We have noticed you are using an ad blocker
To continue providing news and award winning journalism, we rely on advertising revenue.
To continue reading, please turn off your ad blocker or whitelist us.
The body of 14-year-old Chiara Paez was found underneath her boyfriend's home in the Argentine city of Rufino in May. She was beaten to death and buried after he discovered she was pregnant. One month earlier, the estranged husband of Maria Eugenia Lanzetti, a 44-year-old pre-school teacher in the province of Cordoba, burst into her classroom and slit her throat in front of her pupils.
These recent, high-profile cases of femicide have sparked widespread protests across Argentina. Thousands marched with banners and posters emblazoned with "ni una menos" – not one less – in a rallying call to end gender-based violence. And while at first glance the murders of Paez and Lanzetti appear to be unrelated, yet no less tragic, this is simply not the case.
Around 1,800 women were murdered in Argentina because of their gender between 2008 and 2014 according to La Casa del Encuentro, a women's rights organisation in Buenos Aires. There were 77 femicides in 2014 alone, the group reported. A pattern is emerging and these cases are not separate – Argentina is experiencing an epidemic.
Femicide, defined by feminist Diana Russell as the murder of women because they are women, is a global problem. According to preliminary findings of a World Health Organization study with the London School of Hygiene and Tropical Medicine, more than 35% of all murders of females worldwide are reported to be committed by an intimate partner – known as intimate femicide –which is fuelled by misogyny and inequality.
By comparison, the same study estimated only 5% of all murders of men are committed by an intimate partner. Both Paez and Lanzetti became victims of this horrifying trend.
There is some comfort, though, that the term femicide is being more widely recognised. On Twitter, Argentina President Cristina Fernandez de Kirchner denounced a "culture that devastates women", giving her backing to the protests.
It is also one of 16 Latin American countries that have written the crime of femicide into their penal codes. Earlier in 2015, a database was published in the UK that forced grim recognition of the scale of male violence against women – the effort of years of counting Britain's murdered women. There were 150 women killed by men in 2014.
In Argentina, harsher punishments have been set for the crime of killing a woman because of her gender. In 2012, the country passed a law that punished femicide with a life sentence.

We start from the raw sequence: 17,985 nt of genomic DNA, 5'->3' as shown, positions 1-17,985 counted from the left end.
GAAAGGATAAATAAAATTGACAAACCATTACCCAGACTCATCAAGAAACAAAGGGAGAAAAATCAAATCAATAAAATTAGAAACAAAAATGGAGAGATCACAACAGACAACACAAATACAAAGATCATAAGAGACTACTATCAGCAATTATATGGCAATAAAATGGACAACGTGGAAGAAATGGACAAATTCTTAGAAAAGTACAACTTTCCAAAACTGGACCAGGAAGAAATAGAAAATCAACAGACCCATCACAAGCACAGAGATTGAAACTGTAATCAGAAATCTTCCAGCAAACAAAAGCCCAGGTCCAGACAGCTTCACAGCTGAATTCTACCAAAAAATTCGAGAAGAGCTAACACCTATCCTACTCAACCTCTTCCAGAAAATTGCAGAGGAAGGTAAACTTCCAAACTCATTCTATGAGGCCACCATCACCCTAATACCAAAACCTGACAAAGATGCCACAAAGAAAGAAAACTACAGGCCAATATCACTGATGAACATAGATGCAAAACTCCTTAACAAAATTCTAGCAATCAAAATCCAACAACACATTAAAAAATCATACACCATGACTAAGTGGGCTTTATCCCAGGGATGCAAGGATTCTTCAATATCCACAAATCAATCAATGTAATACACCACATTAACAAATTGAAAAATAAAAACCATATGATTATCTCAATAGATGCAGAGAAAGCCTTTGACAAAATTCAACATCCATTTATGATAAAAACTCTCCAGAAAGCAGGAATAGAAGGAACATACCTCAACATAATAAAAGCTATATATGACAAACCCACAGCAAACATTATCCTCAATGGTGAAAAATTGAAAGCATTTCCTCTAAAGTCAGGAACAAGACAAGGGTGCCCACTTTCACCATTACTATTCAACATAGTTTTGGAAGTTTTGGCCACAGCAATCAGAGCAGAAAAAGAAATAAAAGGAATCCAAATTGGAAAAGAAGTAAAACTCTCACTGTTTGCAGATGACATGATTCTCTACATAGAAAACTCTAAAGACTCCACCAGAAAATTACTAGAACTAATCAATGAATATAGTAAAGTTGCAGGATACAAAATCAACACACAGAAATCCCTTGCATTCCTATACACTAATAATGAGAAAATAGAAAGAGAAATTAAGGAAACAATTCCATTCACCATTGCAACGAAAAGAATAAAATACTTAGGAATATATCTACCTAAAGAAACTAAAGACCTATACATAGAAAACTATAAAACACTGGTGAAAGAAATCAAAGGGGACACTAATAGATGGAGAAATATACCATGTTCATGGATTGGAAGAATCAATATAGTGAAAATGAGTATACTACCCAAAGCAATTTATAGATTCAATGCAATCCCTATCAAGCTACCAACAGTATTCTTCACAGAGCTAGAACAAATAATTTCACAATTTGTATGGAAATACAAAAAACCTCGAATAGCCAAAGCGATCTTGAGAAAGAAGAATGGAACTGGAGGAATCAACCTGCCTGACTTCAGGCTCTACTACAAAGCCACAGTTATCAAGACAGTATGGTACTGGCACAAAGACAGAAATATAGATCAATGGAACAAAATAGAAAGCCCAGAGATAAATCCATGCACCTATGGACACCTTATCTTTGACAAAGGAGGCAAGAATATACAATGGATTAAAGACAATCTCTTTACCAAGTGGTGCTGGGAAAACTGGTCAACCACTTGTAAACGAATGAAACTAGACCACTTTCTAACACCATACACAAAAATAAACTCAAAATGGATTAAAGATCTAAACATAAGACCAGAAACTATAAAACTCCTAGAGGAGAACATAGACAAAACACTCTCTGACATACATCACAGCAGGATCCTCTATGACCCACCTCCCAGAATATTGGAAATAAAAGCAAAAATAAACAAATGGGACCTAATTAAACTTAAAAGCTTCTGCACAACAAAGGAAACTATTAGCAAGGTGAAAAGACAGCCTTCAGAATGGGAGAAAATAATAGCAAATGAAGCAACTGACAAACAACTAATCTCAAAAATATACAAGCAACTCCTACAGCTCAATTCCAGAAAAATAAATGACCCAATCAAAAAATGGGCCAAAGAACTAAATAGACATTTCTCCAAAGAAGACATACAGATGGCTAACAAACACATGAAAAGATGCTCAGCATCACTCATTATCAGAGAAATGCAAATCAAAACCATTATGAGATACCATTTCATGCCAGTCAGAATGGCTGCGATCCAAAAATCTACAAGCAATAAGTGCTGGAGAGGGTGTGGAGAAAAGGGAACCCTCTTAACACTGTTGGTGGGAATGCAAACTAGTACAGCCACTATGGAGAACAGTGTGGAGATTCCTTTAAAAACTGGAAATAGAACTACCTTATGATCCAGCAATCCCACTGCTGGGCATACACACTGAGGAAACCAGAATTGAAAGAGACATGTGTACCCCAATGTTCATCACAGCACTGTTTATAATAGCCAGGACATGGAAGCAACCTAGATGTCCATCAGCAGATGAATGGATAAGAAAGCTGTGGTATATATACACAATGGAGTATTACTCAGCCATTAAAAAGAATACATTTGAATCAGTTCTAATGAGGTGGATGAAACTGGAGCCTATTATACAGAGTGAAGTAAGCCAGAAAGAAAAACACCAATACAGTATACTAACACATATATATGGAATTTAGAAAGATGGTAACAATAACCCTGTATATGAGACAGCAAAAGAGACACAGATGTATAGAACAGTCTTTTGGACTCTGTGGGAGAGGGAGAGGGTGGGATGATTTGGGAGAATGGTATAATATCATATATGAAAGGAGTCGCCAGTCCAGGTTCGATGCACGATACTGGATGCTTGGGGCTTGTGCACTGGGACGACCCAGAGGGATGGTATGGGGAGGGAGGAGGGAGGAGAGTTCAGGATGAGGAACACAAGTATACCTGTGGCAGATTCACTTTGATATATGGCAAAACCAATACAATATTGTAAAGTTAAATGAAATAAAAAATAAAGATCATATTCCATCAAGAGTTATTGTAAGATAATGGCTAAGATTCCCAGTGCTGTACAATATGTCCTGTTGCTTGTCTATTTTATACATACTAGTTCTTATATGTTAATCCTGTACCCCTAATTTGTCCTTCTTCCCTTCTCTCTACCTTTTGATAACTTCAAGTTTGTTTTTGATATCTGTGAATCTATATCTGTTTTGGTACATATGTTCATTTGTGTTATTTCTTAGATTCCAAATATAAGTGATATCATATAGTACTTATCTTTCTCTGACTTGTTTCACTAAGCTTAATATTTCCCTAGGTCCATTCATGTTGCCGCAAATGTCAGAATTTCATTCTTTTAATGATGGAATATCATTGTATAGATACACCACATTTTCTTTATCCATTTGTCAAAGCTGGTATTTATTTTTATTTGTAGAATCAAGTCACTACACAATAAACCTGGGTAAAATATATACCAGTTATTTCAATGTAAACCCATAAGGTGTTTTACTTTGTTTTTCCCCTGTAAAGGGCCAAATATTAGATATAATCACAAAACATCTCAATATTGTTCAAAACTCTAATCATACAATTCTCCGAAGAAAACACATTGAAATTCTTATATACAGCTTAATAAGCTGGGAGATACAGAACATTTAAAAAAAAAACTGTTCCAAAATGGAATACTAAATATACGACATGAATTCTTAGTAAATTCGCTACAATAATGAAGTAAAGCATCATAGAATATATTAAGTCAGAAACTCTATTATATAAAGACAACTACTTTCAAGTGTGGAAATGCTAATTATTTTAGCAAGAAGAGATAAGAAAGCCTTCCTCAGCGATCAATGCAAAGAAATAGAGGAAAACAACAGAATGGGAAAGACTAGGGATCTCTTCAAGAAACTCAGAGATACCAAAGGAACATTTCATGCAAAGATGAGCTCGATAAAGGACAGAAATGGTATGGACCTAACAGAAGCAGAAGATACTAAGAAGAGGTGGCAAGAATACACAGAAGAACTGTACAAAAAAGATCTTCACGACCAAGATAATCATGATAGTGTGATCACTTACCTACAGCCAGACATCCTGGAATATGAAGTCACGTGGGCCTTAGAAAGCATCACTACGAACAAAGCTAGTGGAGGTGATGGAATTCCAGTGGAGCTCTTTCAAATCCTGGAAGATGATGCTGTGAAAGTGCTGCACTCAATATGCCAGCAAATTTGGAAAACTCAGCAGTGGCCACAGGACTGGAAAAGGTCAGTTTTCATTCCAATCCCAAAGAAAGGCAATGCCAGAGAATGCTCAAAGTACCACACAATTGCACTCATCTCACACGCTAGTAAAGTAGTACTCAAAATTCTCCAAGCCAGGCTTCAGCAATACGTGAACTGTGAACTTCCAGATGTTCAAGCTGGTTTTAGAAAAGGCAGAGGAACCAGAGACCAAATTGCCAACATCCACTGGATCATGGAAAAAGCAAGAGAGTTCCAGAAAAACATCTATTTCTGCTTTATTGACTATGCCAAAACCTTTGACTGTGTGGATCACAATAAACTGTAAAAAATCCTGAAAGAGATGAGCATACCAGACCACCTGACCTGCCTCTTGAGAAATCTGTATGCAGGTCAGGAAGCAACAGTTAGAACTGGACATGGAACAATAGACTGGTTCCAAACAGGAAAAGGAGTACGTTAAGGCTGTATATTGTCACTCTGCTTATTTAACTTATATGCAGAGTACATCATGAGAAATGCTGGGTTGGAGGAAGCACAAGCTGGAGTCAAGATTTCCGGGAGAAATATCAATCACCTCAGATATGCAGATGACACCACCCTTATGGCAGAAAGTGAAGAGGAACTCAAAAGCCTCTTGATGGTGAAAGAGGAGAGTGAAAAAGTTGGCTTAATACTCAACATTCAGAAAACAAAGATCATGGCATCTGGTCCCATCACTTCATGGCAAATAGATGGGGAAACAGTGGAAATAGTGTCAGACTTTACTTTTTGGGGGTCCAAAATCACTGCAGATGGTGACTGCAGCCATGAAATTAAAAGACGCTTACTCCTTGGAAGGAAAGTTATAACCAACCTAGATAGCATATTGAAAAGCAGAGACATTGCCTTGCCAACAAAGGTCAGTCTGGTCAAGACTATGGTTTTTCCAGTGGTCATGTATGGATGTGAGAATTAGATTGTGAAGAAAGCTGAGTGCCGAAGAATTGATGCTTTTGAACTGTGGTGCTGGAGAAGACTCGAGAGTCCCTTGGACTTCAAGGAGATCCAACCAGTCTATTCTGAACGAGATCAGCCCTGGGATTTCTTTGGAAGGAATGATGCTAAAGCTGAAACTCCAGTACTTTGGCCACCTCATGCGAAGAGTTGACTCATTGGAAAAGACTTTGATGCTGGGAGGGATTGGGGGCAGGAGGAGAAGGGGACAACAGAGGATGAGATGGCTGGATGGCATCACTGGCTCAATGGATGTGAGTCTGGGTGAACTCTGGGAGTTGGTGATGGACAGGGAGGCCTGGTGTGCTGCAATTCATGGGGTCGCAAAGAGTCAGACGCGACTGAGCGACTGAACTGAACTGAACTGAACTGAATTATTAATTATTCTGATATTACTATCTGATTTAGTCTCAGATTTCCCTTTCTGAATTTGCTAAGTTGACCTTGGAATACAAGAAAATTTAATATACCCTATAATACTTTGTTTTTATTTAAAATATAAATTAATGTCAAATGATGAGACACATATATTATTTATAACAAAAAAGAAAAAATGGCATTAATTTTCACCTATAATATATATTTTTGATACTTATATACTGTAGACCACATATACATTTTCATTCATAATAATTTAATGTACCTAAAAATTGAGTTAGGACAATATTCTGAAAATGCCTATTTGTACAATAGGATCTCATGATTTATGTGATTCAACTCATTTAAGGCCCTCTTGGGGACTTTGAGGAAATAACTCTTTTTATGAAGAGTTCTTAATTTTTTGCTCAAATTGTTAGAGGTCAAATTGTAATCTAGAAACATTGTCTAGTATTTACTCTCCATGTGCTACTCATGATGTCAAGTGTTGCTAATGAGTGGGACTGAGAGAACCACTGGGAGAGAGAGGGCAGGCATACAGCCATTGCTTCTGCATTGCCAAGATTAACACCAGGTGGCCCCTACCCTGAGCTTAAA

But, as is always the case with violence against women, legislation has raced past any significant changes to turn around misogynistic public attitudes – and the body count continues to rise.
The head of La Casa del Encuentro, Fabiana Tunez, told AFP: "The government shows up too late to stop it. In Argentina, a woman is still dying every 31 hours."
One of the problems of reporting femicide in the country is no official statistics exist on the issue. With this in mind, legislation appears to have been implemented with no real knowledge of the true scope of the problem – something protesters raised while holding signs bearing photographs of victims.
Independent surveys and reports give an indication of the problem. In 2014, Thomson Reuters Foundation published a survey that placed Buenos Aires sixth in a list of the most dangerous transport systems for women.
"We need official statistics to develop effective policies and an adequate budget to implement these policies," Mabel Bianco, the president of the Foundation for the Study and Research on Women in Buenos Aires, told USA Today.
A 2014 report by the UN found that while Argentina and its neighbours have adopted comprehensive laws to prevent, punish and eradicate violence against women, challenges in implementing the legislation remains a problem as the country has "not developed the necessary institutional mechanisms".
Part of the problem is the lack of training for police forces and those within the justice system, the UN report highlights, leaving women to suffer from "revictimisation and ignorance of their rights and the mechanisms that exist to support them in the process when they decide to file a complaint". Quite simply, legislation alone is not enough to overturn attitudes towards violence against women.
But with the support of women's rights groups, political parties, unions and the Catholic Church, Argentines are pushing for change. And they are not the only ones; the revolt has spread across the continent, too. Around 100 protesters gathered in Chilean capital Santiago, while thousands marched in Montevideo, the capital of Uruguay.
Tunez added: "We're seeing a social and political inflexion point, with people mobilising en masse because of the recent killings."